In the meantime, Hyer and his friends had arrived at Pool's Island and gone to sleep in the second building. A careful watch was maintained to prevent their being surrounded, for the police outnumbered the fighters' parties by 10 to one.
Weather and police incompetence improved the odds considerably. By the time Captain Gifford's men arrived at Pool's Island the scow was barely afloat and the bay was so rough that only 10 men were able to reach land after struggling at the oars of the small boats for half an hour. Tired and discouraged, the landing force trundled up to the buildings with a maximum of noise and assaulted frontally.
Neither fighter's party was even remotely surprised. At the first sound of tramping feet Hyer had crept downstairs and hidden himself on the first floor of the building. When the police charged into the house, they went right by him and upstairs to the bedroom where Hyer's trainer, George Thompson, was sleeping. Assuming him to be the champion, they placed him under arrest while Hyer slipped out a ground-floor window and into a small boat.
The operation against Yankee Sullivan was even more inept. Barging into the second building, the police found themselves facing Sullivan and Tom O'Donnell, his sparring partner, without the faintest idea who was who. After a moment of shock, Sullivan suddenly put his hand on O'Donnell's shoulder, shoved and yelled, "Run, Sullivan! Run like hell!"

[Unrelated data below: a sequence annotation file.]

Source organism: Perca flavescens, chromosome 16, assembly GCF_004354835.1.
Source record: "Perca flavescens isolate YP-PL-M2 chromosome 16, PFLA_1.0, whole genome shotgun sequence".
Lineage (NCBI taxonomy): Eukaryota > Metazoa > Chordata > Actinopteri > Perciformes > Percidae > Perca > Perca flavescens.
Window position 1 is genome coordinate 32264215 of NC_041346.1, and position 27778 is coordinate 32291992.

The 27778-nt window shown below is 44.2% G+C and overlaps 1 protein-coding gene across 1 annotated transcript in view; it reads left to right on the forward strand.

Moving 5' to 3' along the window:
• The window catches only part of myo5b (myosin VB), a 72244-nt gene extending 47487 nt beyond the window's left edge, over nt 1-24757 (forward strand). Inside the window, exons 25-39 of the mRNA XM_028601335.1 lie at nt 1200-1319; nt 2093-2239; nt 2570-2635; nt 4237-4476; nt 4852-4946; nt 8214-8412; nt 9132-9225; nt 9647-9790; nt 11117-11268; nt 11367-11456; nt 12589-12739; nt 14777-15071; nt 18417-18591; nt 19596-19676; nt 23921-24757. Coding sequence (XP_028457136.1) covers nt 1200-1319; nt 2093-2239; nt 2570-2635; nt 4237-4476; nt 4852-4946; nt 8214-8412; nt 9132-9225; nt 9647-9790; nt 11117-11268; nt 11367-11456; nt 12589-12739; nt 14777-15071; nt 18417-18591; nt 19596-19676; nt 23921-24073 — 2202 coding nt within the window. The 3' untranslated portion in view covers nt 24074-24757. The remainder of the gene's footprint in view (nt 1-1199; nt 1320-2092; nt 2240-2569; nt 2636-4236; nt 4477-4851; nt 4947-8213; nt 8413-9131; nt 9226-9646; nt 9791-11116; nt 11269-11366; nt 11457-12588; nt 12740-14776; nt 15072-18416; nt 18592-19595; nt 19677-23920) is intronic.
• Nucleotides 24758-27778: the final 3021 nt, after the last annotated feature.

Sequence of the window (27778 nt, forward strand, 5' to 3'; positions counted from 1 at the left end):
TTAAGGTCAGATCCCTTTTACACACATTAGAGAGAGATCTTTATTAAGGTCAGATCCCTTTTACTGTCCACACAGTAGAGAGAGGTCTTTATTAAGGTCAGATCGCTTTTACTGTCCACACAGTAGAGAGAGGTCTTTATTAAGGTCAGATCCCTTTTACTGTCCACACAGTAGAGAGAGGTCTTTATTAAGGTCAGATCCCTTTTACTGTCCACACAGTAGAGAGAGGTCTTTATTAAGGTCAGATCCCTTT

O'Donnell ran and, incredibly, every last one of the police officers took off in hot pursuit. Sullivan calmly strolled out of the building and waded to a nearby schooner.
It was not until an hour later that the police discovered they had made a couple of significant errors. In the meantime the two schooners and the steamer Cumberland had scattered. The question was on which vessel were the real pugilists? Predictably, the police decided they must be on the Cumberland and headed south after her. Under a heavy press of steam, they overhauled her near Baltimore, brought her to and thoroughly searched the ship for the fighters. Of course they were not aboard. Reboarding the Boston, Captain Gifford sailed back in the direction of the schooners, but just as the Boston reached a point nearly abreast of the Pool's Island lighthouse, it ran aground on a sandbar. And there it remained until evening when another police boat was sent to the rescue.
One Baltimore newspaper tried to salvage a modicum of state pride from the announcement that the fight was to be transferred to Dover, Del. "Maryland," it wrote, had "prevented her soil from being desecrated by so foul and brutal an exhibition." But it hadn't.
Pulling ashore at Maryland's Kent County on the eastern side of the bay, the fighters performed before a meager audience. Hyer won in the 16th round, earning a $10,000 purse; Sullivan suffered a "slightly fractured skull." By all accounts, it was an anticlimax.